My Community News Project experience: Lisa Rand

The Community News Project was launched in 2019 as a partnership between the NCTJ, Facebook and nine regional news publishers, with the aim of supporting quality local journalism and improving the diversity of newsrooms.

We caught up with six former community reporters who are now working in permanent roles with their publishers.

Lisa Rand is a district reporter at the Liverpool ECHO. She formerly worked as a community reporter at the Liverpool ECHO. Here, she shares her experience:

I came into journalism as a mature entrant, after three kids and dozens of completely different roles I'd done in the past. What attracted me to the industry was the desire to use my writing to make a difference and put the skills and experience I'd picked up in other industries to good use.

I saw the Facebook community journalism project as an exciting initiative that was looking to put local communities at the heart of regional news, something I have been immensely proud to have been part of.

Becoming a community reporter for Liverpool 8, an area I'd spent many years living in and had strong connections with, was for me the perfect role - while I was training for my NCTJ, we would discuss our ideal jobs and for me it was to work as a community reporter in Toxteth, so when the position came available at my local paper, the Liverpool ECHO, and I was offered the role, I had to pinch myself as it was really was my ideal job.

It was great to be working as part of a team with my colleague Knowsley reporter Jess Molyneux and we had a brilliant mentor Laura Davies and editor Maria Breslin, who really helped us to connect with our communities and tease out the best from our stories, hone our writing and research skills to develop as better journalists and integrate with the wider news team at the ECHO.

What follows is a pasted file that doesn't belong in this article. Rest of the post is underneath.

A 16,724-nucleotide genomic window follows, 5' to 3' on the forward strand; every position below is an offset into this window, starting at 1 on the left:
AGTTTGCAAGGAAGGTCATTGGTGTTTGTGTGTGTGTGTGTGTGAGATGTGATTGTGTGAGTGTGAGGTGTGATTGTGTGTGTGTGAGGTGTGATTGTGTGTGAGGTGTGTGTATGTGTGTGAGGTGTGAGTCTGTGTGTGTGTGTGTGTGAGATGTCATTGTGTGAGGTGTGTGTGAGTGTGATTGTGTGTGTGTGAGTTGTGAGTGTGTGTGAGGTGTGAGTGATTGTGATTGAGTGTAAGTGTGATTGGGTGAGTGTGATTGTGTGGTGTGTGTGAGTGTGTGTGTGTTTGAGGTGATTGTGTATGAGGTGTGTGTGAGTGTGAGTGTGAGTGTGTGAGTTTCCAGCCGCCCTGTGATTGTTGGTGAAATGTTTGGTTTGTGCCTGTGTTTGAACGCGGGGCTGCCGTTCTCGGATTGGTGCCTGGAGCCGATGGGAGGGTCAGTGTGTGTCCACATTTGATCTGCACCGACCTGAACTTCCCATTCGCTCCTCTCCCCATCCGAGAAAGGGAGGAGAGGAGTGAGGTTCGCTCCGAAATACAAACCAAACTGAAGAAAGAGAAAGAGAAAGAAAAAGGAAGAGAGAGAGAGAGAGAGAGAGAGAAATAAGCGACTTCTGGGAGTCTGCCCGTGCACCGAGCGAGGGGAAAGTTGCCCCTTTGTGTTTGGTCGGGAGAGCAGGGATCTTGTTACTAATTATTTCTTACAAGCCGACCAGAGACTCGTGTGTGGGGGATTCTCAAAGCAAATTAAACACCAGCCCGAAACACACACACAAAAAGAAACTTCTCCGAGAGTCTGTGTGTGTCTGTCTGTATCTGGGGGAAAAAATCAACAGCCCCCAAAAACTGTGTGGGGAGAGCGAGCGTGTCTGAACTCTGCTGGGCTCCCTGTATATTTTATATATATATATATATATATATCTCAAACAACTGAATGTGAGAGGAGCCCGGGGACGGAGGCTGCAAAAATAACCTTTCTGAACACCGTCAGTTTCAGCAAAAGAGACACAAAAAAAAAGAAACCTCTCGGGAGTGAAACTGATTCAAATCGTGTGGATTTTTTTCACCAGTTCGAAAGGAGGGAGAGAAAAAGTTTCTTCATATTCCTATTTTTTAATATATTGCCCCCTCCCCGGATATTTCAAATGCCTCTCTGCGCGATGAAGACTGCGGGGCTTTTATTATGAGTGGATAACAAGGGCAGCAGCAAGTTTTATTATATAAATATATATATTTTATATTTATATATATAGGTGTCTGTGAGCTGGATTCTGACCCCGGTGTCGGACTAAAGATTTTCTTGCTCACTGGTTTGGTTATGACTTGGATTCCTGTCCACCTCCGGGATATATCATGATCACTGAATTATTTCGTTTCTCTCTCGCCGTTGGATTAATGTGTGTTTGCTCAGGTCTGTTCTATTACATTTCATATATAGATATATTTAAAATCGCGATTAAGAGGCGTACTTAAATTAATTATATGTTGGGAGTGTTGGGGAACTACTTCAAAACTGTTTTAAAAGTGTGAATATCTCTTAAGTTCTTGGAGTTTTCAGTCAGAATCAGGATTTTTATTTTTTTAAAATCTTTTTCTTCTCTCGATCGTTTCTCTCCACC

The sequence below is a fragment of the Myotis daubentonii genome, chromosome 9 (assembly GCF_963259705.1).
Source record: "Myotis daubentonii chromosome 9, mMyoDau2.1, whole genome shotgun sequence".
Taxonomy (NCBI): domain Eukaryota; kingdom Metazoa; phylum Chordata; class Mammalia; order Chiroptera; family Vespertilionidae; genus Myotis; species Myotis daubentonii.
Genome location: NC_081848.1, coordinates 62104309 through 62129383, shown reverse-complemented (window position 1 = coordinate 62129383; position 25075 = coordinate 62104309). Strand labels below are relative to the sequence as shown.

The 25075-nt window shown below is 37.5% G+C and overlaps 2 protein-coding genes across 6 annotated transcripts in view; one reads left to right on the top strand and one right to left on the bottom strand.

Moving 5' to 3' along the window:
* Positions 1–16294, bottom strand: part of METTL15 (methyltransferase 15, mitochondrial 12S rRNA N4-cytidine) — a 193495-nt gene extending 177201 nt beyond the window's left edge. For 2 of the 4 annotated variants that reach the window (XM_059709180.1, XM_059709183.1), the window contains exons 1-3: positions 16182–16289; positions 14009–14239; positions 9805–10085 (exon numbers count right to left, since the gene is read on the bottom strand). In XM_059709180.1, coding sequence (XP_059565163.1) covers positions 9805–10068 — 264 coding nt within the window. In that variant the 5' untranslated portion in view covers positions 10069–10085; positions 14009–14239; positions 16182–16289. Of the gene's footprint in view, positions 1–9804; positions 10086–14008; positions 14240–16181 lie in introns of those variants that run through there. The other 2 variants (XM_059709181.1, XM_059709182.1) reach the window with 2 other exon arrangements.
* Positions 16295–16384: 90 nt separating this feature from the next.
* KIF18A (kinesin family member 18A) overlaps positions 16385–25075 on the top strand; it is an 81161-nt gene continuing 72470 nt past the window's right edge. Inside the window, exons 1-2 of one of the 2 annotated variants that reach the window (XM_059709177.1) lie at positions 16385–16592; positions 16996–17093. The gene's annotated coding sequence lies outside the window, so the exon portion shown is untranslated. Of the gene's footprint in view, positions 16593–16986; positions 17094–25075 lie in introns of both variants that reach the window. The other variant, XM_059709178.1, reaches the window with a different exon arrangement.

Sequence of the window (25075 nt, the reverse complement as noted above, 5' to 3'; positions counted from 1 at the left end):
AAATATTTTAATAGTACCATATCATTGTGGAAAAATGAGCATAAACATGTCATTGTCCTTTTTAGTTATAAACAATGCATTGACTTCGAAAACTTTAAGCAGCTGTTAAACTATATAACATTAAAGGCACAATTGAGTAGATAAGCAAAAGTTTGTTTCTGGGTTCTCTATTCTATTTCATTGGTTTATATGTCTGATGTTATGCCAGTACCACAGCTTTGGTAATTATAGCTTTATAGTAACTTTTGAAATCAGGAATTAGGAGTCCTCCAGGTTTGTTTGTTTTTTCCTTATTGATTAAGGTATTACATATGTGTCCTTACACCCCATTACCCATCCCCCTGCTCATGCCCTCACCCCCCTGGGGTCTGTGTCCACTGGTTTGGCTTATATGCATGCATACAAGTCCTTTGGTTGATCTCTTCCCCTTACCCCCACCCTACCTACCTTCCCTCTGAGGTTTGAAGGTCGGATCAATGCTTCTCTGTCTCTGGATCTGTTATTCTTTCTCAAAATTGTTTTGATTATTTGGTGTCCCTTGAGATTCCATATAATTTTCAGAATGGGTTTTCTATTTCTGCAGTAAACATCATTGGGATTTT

What I loved about the role was being able to report on the many grassroots initiatives in the area and to tell the stories about the people and communities in Liverpool 8 that hadn't previously received much coverage. I was pleased to be able to explore some of the area's long and complex history and investigate some of the key issues that were central to local resident's concerns.

When the pandemic came about and we all moved into the virtual domain, I made use of the Facebook group I had already established to disseminate as much information to local residents as possible and try to keep people connected while we were all kept apart. It changed the nature of my role in some ways, as previously I had spent a lot of time out in the community speaking to people, and this all had to move online.

The NCTJ training I had done previously was invaluable for the role as it gave me a strong grounding in identifying and developing stories and understanding the legal and ethical issues in putting pieces together. The NQJ training we did as part of the community reporter scheme built upon that knowledge and skills, and it was really helpful to have colleagues to share experiences and insights with as the role progressed.

Since leaving the community reporter scheme I have stayed with the Liverpool ECHO, becoming a district reporter for the Wirral area, which is the place where I grew up. 

The advice I would give for aspiring journalists is to be curious, speak to as many people as you can, build up contacts and write as much as you can and get it out there, whether that's through your own blog or work experience opportunities at regional or national publications, the more you publish the more you'll gain insight into what works and what doesn't - and enjoy! I've done many jobs over the years, but none have been more fulfilling or exciting than my work as a journalist.